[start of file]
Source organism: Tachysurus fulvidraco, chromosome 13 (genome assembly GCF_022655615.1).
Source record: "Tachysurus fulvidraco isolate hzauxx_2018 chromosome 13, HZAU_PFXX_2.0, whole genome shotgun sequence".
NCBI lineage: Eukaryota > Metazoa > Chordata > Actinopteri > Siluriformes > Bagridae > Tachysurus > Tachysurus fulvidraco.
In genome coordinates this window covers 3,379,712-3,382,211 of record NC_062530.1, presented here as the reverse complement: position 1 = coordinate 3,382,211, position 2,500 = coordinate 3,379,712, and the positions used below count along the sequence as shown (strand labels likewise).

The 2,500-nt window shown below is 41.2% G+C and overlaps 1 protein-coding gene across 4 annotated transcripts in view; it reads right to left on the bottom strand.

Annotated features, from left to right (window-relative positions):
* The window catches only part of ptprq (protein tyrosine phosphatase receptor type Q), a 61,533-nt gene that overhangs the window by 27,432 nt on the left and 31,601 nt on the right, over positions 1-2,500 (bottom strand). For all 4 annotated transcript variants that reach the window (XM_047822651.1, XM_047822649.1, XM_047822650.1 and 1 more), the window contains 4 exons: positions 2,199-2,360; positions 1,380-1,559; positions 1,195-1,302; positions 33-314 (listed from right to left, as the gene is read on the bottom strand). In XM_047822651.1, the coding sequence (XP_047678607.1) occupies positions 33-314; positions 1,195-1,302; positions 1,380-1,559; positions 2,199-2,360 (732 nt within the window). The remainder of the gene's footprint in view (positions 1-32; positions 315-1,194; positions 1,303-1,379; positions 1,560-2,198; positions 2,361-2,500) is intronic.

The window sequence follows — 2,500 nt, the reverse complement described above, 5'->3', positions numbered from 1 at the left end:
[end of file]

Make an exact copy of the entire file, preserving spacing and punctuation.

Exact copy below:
Source organism: Tachysurus fulvidraco, chromosome 13 (genome assembly GCF_022655615.1).
Source record: "Tachysurus fulvidraco isolate hzauxx_2018 chromosome 13, HZAU_PFXX_2.0, whole genome shotgun sequence".
NCBI lineage: Eukaryota > Metazoa > Chordata > Actinopteri > Siluriformes > Bagridae > Tachysurus > Tachysurus fulvidraco.
In genome coordinates this window covers 3,379,712-3,382,211 of record NC_062530.1, presented here as the reverse complement: position 1 = coordinate 3,382,211, position 2,500 = coordinate 3,379,712, and the positions used below count along the sequence as shown (strand labels likewise).

The 2,500-nt window shown below is 41.2% G+C and overlaps 1 protein-coding gene across 4 annotated transcripts in view; it reads right to left on the bottom strand.

Annotated features, from left to right (window-relative positions):
* The window catches only part of ptprq (protein tyrosine phosphatase receptor type Q), a 61,533-nt gene that overhangs the window by 27,432 nt on the left and 31,601 nt on the right, over positions 1-2,500 (bottom strand). For all 4 annotated transcript variants that reach the window (XM_047822651.1, XM_047822649.1, XM_047822650.1 and 1 more), the window contains 4 exons: positions 2,199-2,360; positions 1,380-1,559; positions 1,195-1,302; positions 33-314 (listed from right to left, as the gene is read on the bottom strand). In XM_047822651.1, the coding sequence (XP_047678607.1) occupies positions 33-314; positions 1,195-1,302; positions 1,380-1,559; positions 2,199-2,360 (732 nt within the window). The remainder of the gene's footprint in view (positions 1-32; positions 315-1,194; positions 1,303-1,379; positions 1,560-2,198; positions 2,361-2,500) is intronic.

The window sequence follows — 2,500 nt, the reverse complement described above, 5'->3', positions numbered from 1 at the left end: